The fourteenth Paralympics Games open today, the pre-cursor of which dates back to the last time London hosted the Olympics. The brainchild of Dr. Ludwig Guttmann of Stoke Mandeville Hospital for disabled veterans of World War II, the event was staged to coincide with the 1948 London Olympics. It has grown dramatically since then. This year’s Games, the biggest yet, will see 4,200 athletes, from 160 countries, compete in 20 different sports medal events.
London 2012 saw the first ever double amputee compete in the Olympic Games. South African, Oscar Pistorius competed in the men’s 400 metre race and was a member of the 4 × 400 metre relay team. This and the amazing achievements we will be seeing during the Paralympics over the next twelve days should be enjoyed and celebrated. However, I am determined we also use London’s summer festival of sport to highlight the need for further progress protecting the human rights of those with disabilities worldwide. As a Liberal Democrat, I believe that the legacy of this Paralympics should not only be to ‘inspire a generation’ but to promote the equal rights and freedoms of people with disabilities and to foster their inclusion in all aspects of society here and around the world.
In many countries people with physical and mental disabilities still face discrimination and barriers in many parts of their lives. For example, the International Disability Rights Monitor report on Asia describes the lack of education opportunities and support for disabled people in the region despite those countries guaranteeing universal access to education. The lack of sufficient education is reflected in the educational outcomes for people with disabilities. In Vietnam, only 34 percent of people with disabilities are literate, as compared to over 90 percent of the general population, and in the Philippines less than one-third of people with disabilities ever advance beyond elementary schooling. Another example is highlighted by the campaign group, Disability Rights International, who are working for the end of institutionalisation of children with mental disabilities. They have found instances where children are locked in cages, trafficked into forced labour and intentionally starved.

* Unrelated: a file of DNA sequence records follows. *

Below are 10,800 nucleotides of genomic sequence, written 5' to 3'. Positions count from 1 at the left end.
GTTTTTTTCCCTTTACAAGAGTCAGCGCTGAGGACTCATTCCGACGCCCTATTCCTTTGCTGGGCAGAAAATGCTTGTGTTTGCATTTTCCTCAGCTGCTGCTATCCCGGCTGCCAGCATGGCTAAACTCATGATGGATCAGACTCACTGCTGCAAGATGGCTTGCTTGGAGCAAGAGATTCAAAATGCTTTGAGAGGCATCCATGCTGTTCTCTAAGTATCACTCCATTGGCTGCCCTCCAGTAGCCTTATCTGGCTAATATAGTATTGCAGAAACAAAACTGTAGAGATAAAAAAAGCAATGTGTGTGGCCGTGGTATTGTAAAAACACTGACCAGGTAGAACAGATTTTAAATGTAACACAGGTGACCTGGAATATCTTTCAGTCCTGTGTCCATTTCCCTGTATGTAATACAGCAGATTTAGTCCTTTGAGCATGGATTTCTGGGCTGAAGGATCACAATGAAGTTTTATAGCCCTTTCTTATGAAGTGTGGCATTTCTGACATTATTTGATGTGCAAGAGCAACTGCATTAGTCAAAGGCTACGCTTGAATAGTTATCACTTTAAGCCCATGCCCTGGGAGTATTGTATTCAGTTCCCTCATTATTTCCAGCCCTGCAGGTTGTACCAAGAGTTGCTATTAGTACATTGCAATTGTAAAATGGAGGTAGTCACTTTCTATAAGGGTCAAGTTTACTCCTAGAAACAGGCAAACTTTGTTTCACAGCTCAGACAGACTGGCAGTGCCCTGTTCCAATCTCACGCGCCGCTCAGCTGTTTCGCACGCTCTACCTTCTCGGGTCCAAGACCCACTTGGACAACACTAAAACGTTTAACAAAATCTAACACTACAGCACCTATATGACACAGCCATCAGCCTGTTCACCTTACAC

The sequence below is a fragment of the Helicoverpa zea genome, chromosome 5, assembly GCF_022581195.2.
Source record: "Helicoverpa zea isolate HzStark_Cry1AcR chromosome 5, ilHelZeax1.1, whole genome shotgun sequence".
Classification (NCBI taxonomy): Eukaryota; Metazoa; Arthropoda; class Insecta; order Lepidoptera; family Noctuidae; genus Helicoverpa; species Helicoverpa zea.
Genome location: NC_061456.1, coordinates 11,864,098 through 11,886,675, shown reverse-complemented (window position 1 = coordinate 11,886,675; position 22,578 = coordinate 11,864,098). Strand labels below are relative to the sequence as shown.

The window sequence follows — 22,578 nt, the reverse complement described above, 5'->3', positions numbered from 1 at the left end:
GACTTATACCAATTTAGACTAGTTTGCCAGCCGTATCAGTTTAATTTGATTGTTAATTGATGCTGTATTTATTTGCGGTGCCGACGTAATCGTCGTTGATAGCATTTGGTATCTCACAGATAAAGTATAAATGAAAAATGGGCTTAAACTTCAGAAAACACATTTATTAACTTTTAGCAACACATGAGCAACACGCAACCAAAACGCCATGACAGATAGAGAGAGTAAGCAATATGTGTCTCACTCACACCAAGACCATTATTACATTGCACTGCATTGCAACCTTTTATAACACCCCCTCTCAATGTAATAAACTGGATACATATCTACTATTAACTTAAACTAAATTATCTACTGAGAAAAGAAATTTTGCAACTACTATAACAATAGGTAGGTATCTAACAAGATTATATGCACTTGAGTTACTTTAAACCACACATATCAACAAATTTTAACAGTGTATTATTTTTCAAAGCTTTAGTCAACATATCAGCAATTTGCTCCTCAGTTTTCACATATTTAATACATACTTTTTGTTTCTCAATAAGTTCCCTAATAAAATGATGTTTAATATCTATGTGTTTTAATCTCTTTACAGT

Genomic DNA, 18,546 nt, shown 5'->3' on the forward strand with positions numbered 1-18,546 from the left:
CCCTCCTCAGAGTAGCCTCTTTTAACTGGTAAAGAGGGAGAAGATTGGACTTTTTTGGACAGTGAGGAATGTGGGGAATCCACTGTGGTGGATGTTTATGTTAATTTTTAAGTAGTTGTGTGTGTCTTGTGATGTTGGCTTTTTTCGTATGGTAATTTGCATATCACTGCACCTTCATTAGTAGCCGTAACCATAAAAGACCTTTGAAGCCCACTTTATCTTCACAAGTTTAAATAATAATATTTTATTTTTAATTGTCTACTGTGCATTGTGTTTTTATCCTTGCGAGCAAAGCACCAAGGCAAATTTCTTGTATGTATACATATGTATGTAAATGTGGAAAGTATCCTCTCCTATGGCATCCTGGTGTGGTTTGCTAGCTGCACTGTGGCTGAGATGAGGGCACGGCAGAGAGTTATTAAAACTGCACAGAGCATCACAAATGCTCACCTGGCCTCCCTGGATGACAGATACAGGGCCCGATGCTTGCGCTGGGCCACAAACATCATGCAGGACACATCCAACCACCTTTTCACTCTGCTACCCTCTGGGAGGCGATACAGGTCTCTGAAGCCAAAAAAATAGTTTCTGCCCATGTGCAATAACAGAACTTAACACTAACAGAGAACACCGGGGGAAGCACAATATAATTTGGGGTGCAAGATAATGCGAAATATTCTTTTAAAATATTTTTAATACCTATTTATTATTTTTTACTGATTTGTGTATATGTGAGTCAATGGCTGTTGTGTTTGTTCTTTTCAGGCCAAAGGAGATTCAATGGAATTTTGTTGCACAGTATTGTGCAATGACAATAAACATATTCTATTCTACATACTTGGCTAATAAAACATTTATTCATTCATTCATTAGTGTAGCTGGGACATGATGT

As the Foreign Office Minister for Human Rights, I have encouraged and overseen programmes aimed at raising awareness of disability rights globally, working with international partners and institutions to improve standards for those who are disabled around the world. The Coalition Government is committed to equality for disabled people here at home and abroad. We are working hard to promote and to shape the legacy of the Paralympics on the global stage. This afternoon, I hosted the future Olympic and Paralympic host nations, South Korea, Russia and Brazil, in the launch of a communiqué pledging to harness the potential of their Games to promote human rights. The Communiqué links the Olympic principles of equality and non-discrimination to the values underpinning the Universal Declaration of Human Rights, adopted in 1948, the year of the last London Olympics. The UN Convention, now ratified by 109 countries, not only creates legal obligations for states parties, but also provides a basis on which to promote equality for disabled people in the UK and all over the world. The communiqué underlines the importance of fostering the inclusion of the disabled in society, particularly in sports. By working with the future host nations, we hope to help realise the potential of future Games to promote human rights.
What needs to happen is for attitudes to change, for the disabled to be accepted as equal and important members of their communities. In some countries, this will take a wholesale change of belief and culture. What we can do and what the Coalition is doing, is to support projects and organisations which campaign for positive change globally. ‘Time to Change’ is a great example of the Government and the charitable sector working together. The programme is aimed at ending the stigma and discrimination faced by people with mental health issues. The project is funded by the Department of Health and Comic Relief, but is run by charities Mind and Rethink Mental Illness.
While the Paralympics shows the amazing spirit, resolve and achievement of the Paralympians, there is still a long road ahead for the advancement of the civil and human rights of people with disabilities.
* Jeremy Browne is the MP for Taunton Deane, and Minister of Crime Prevention in the Home Office